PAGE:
- BYOBF (Bring your own back-up food) – whether traveling by plane or car or just driving across town for a holiday get-together, you can never go wrong by having a few nonperishable snacks or options with you. You never know when you’ll get stranded in the car or in the airport for longer than expected. I carry things like packets of sunflower nut butter, coconut butter and shredded coconut, a piece of fruit, dried organic beef or bison jerky, Alter Eco 85% dark chocolate bar, and/or packets or tins of wild salmon or sardines. I can’t tell you how many times I’ve been stranded somewhere longer than anticipated and hungry and so thankful for my little stash! As the true saying goes, “Fail to plan and plan to fail…”
Wishing you a most delightful and delicious holiday season making many memories with your loved ones!
Sources: 5 Tips to Safely Celebrate the Holidays with Food Allergies , All-American Allergy Alternatives, LLC
Searching for gifts for friends or family members with allergies or food sensitivities? Check out our patients’ and doctors’ ideas, from the practical to the creative, with some that are very tasty!
- Environmental controls-products that help reduce or limit allergens in the home.
- Lifestyle-living with your allergies
- Foods, cooking and recipes for the food sensitive or allergic
- The Nutrimill Harvest Grain Mill: make your favorite recipes with fresh home milled pure flour from various grains, lentils or beans. nutrimill.com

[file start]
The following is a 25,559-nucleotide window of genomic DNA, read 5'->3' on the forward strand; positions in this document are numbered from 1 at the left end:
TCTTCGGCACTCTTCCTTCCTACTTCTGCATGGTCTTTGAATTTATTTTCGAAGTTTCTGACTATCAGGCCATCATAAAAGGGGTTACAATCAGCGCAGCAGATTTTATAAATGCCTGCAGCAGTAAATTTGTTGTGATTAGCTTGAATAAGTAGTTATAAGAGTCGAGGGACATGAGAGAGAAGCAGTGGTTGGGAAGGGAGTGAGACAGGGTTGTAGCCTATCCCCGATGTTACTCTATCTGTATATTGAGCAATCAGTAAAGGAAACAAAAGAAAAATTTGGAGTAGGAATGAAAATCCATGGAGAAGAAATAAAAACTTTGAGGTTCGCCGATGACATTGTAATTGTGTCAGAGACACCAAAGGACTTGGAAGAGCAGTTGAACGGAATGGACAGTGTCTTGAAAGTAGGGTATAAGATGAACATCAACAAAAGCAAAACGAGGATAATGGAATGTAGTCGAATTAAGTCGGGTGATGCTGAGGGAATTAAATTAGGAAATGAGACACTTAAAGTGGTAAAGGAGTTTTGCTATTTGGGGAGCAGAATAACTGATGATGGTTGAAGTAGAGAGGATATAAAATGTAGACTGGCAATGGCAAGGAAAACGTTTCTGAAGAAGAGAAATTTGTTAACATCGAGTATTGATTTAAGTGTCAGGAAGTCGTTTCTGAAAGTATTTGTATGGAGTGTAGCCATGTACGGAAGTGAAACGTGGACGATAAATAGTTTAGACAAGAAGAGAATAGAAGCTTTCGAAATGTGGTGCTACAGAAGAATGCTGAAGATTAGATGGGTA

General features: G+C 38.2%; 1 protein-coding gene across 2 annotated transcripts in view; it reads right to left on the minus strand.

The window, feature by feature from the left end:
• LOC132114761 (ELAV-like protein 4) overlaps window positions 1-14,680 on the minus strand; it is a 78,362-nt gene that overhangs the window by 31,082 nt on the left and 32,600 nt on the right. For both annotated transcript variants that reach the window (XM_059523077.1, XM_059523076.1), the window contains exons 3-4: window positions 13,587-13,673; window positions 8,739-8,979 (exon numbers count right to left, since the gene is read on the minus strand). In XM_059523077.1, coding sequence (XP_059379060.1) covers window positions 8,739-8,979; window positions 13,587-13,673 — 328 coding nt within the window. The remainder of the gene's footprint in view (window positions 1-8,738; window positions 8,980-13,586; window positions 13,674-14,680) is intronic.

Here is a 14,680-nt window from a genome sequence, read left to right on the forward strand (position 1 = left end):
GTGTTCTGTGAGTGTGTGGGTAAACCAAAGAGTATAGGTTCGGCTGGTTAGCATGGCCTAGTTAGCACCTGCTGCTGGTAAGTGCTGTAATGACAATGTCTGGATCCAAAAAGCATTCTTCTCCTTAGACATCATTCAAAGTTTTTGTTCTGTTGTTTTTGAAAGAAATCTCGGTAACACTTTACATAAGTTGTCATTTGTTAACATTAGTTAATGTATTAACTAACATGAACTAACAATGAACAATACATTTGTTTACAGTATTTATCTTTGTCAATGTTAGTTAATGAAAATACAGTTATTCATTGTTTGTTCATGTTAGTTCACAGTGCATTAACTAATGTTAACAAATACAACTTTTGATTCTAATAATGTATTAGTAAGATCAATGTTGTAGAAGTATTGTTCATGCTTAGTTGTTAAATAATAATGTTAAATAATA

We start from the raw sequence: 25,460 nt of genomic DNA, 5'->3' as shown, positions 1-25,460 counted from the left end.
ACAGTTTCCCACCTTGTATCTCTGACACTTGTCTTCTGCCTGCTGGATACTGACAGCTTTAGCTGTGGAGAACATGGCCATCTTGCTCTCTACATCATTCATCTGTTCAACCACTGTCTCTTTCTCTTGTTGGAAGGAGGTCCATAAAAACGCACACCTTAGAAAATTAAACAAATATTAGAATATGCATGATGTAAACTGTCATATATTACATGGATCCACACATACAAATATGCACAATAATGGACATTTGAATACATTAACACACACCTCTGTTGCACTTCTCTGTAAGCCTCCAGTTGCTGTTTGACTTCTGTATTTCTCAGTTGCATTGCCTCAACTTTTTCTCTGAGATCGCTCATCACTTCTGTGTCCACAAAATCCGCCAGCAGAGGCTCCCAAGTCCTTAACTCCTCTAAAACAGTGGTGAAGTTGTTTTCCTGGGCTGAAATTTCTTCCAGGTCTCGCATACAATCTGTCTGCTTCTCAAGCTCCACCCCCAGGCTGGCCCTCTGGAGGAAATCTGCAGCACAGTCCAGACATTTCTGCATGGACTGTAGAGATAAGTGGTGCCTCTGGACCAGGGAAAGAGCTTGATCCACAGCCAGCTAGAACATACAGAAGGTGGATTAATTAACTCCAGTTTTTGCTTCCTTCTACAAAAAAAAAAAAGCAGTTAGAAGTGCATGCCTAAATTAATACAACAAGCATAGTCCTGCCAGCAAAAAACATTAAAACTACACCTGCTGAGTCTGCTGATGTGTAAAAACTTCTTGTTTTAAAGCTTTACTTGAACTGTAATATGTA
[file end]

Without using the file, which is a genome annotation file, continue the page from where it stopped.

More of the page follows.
- Premium cookbooks can be found in many stores such as williams-sonoma.com , or a subscription to a specialty magazine like glutenfreelving.com
- Grass-fed beef and meat products from US Wellness Meats grasslandbeef.com
- Vital Choice wild seafood and organics vitalchoice.com
- Is the person on your list a Vegan? Check out ohsheglows.com or vegweb.com for a collection of vegan recipes and resources.
- Safe Sips for the wine lover: Sulfites can contribute to allergic reactions, so try sulfite free organic wines from freywine.com
- Chocoholic? Find milk free, peanut free, gluten free chocolate treats and gifts at nowheychocolate.com or www.vermontnutfree.com
Still not sure? Try gift cards or certificates for movie, theater or concert tickets, adventure lessons, art classes, or even professional cleaning services for their home or apartment.
Let us know if you have other ideas, suggestions or have found useful site that you would like to share with others by commenting below.
Season’s Greetings and Happy Holidays from All-American Allergy Alternatives, LLC
Liam began taking allergy shots when he was 3, but the shots were hard on both Liam and Kayle. Now, a new allergy treatment offered at University of Missouri Health Care is helping Liam literally brush off his allergies.
Christmas Tree Allergy
Oh, Charlie Brown, we love your Christmas tree!